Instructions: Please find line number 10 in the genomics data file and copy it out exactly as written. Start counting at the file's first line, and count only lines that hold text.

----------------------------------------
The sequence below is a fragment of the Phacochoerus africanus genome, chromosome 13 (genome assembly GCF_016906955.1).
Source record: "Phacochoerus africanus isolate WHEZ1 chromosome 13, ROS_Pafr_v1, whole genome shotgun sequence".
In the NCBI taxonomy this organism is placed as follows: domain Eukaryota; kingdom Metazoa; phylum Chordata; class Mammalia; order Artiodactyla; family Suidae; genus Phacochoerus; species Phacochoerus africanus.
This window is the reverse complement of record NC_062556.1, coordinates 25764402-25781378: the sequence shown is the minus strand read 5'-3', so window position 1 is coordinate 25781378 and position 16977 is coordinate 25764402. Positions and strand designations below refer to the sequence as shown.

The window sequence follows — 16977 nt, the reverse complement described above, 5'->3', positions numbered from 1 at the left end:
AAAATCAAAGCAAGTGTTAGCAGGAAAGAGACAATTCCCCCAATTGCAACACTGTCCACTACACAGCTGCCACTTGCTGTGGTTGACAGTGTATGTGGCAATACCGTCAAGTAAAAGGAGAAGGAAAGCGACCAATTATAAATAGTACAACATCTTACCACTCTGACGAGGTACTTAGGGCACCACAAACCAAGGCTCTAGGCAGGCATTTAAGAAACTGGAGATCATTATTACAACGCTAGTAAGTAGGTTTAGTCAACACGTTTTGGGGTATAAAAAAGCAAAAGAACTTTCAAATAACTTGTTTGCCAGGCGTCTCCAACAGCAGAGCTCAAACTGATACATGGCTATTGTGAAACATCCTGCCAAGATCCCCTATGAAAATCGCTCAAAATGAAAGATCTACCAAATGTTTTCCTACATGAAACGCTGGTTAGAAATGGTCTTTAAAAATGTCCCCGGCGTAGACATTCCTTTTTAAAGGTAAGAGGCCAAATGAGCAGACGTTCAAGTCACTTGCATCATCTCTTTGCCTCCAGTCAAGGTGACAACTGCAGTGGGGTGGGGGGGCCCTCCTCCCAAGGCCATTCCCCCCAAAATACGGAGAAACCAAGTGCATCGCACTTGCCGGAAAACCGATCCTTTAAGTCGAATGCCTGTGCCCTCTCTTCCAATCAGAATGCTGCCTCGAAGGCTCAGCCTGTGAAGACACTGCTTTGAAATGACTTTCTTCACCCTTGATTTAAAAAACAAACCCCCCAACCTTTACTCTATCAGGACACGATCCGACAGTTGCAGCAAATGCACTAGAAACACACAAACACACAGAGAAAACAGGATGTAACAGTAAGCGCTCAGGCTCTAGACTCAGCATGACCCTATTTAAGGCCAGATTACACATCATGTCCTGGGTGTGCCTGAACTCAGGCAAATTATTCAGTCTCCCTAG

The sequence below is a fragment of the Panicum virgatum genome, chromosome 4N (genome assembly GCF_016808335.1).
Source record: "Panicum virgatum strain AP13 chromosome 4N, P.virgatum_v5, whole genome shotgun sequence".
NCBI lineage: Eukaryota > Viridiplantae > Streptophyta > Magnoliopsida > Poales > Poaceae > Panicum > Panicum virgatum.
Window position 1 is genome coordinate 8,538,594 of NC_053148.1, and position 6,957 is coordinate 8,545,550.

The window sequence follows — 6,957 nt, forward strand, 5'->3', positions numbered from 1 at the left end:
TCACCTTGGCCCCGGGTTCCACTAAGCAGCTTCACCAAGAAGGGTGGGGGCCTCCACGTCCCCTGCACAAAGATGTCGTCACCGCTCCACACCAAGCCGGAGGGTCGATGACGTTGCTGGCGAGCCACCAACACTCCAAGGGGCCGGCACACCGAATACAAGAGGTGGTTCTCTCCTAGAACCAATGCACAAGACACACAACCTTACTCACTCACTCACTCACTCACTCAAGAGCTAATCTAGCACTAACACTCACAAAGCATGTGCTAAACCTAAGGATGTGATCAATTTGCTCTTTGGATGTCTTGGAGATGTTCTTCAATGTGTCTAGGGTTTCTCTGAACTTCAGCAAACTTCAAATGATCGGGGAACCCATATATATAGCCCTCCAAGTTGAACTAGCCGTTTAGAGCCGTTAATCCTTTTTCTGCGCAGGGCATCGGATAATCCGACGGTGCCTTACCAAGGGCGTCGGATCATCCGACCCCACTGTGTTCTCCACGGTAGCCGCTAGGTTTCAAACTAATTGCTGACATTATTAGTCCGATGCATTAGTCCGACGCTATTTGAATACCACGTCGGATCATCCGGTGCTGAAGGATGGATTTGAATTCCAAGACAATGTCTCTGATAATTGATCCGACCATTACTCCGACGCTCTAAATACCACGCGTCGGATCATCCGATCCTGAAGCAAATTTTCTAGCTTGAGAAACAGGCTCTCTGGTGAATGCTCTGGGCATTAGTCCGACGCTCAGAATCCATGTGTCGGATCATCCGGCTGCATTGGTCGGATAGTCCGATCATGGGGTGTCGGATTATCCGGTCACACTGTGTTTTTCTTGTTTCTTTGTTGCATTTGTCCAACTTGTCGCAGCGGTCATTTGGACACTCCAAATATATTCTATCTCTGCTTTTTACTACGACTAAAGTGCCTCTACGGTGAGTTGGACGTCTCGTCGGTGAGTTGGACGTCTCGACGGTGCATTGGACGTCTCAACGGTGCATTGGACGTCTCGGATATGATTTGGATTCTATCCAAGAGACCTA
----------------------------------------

Window position 1 is genome coordinate 8,538,594 of NC_053148.1, and position 6,957 is coordinate 8,545,550.